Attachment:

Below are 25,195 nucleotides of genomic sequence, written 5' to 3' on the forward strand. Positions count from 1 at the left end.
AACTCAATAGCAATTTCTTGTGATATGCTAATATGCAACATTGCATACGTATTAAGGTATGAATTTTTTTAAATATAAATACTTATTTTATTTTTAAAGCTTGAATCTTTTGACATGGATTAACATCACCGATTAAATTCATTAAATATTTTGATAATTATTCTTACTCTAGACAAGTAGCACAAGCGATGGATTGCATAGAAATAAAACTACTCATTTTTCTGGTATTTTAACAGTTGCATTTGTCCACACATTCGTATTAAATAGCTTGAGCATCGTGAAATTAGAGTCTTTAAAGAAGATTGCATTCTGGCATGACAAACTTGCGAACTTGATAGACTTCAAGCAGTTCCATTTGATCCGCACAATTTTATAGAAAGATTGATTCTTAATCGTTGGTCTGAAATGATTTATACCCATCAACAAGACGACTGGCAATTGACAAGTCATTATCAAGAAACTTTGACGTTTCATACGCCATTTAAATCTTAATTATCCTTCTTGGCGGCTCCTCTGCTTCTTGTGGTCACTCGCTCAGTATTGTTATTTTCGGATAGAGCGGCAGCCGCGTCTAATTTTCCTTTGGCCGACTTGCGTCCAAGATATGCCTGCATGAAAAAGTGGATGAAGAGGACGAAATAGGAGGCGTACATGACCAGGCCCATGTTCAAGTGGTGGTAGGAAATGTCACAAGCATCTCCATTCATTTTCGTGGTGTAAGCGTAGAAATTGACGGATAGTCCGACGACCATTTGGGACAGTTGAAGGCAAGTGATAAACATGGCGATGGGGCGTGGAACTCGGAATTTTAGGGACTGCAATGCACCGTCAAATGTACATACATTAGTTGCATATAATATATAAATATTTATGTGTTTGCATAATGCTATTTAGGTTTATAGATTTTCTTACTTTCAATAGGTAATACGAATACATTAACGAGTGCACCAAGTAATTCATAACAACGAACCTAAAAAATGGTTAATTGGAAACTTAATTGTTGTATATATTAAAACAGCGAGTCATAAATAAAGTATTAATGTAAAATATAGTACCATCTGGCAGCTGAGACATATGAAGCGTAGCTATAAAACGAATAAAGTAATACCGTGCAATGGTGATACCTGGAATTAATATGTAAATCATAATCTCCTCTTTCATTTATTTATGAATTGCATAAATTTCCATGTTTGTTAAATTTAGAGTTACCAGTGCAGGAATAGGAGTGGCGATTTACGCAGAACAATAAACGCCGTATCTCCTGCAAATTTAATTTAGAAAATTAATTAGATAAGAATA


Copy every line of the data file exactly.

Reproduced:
Below are 25,195 nucleotides of genomic sequence, written 5' to 3' on the forward strand. Positions count from 1 at the left end.
AACTCAATAGCAATTTCTTGTGATATGCTAATATGCAACATTGCATACGTATTAAGGTATGAATTTTTTTAAATATAAATACTTATTTTATTTTTAAAGCTTGAATCTTTTGACATGGATTAACATCACCGATTAAATTCATTAAATATTTTGATAATTATTCTTACTCTAGACAAGTAGCACAAGCGATGGATTGCATAGAAATAAAACTACTCATTTTTCTGGTATTTTAACAGTTGCATTTGTCCACACATTCGTATTAAATAGCTTGAGCATCGTGAAATTAGAGTCTTTAAAGAAGATTGCATTCTGGCATGACAAACTTGCGAACTTGATAGACTTCAAGCAGTTCCATTTGATCCGCACAATTTTATAGAAAGATTGATTCTTAATCGTTGGTCTGAAATGATTTATACCCATCAACAAGACGACTGGCAATTGACAAGTCATTATCAAGAAACTTTGACGTTTCATACGCCATTTAAATCTTAATTATCCTTCTTGGCGGCTCCTCTGCTTCTTGTGGTCACTCGCTCAGTATTGTTATTTTCGGATAGAGCGGCAGCCGCGTCTAATTTTCCTTTGGCCGACTTGCGTCCAAGATATGCCTGCATGAAAAAGTGGATGAAGAGGACGAAATAGGAGGCGTACATGACCAGGCCCATGTTCAAGTGGTGGTAGGAAATGTCACAAGCATCTCCATTCATTTTCGTGGTGTAAGCGTAGAAATTGACGGATAGTCCGACGACCATTTGGGACAGTTGAAGGCAAGTGATAAACATGGCGATGGGGCGTGGAACTCGGAATTTTAGGGACTGCAATGCACCGTCAAATGTACATACATTAGTTGCATATAATATATAAATATTTATGTGTTTGCATAATGCTATTTAGGTTTATAGATTTTCTTACTTTCAATAGGTAATACGAATACATTAACGAGTGCACCAAGTAATTCATAACAACGAACCTAAAAAATGGTTAATTGGAAACTTAATTGTTGTATATATTAAAACAGCGAGTCATAAATAAAGTATTAATGTAAAATATAGTACCATCTGGCAGCTGAGACATATGAAGCGTAGCTATAAAACGAATAAAGTAATACCGTGCAATGGTGATACCTGGAATTAATATGTAAATCATAATCTCCTCTTTCATTTATTTATGAATTGCATAAATTTCCATGTTTGTTAAATTTAGAGTTACCAGTGCAGGAATAGGAGTGGCGATTTACGCAGAACAATAAACGCCGTATCTCCTGCAAATTTAATTTAGAAAATTAATTAGATAAGAATA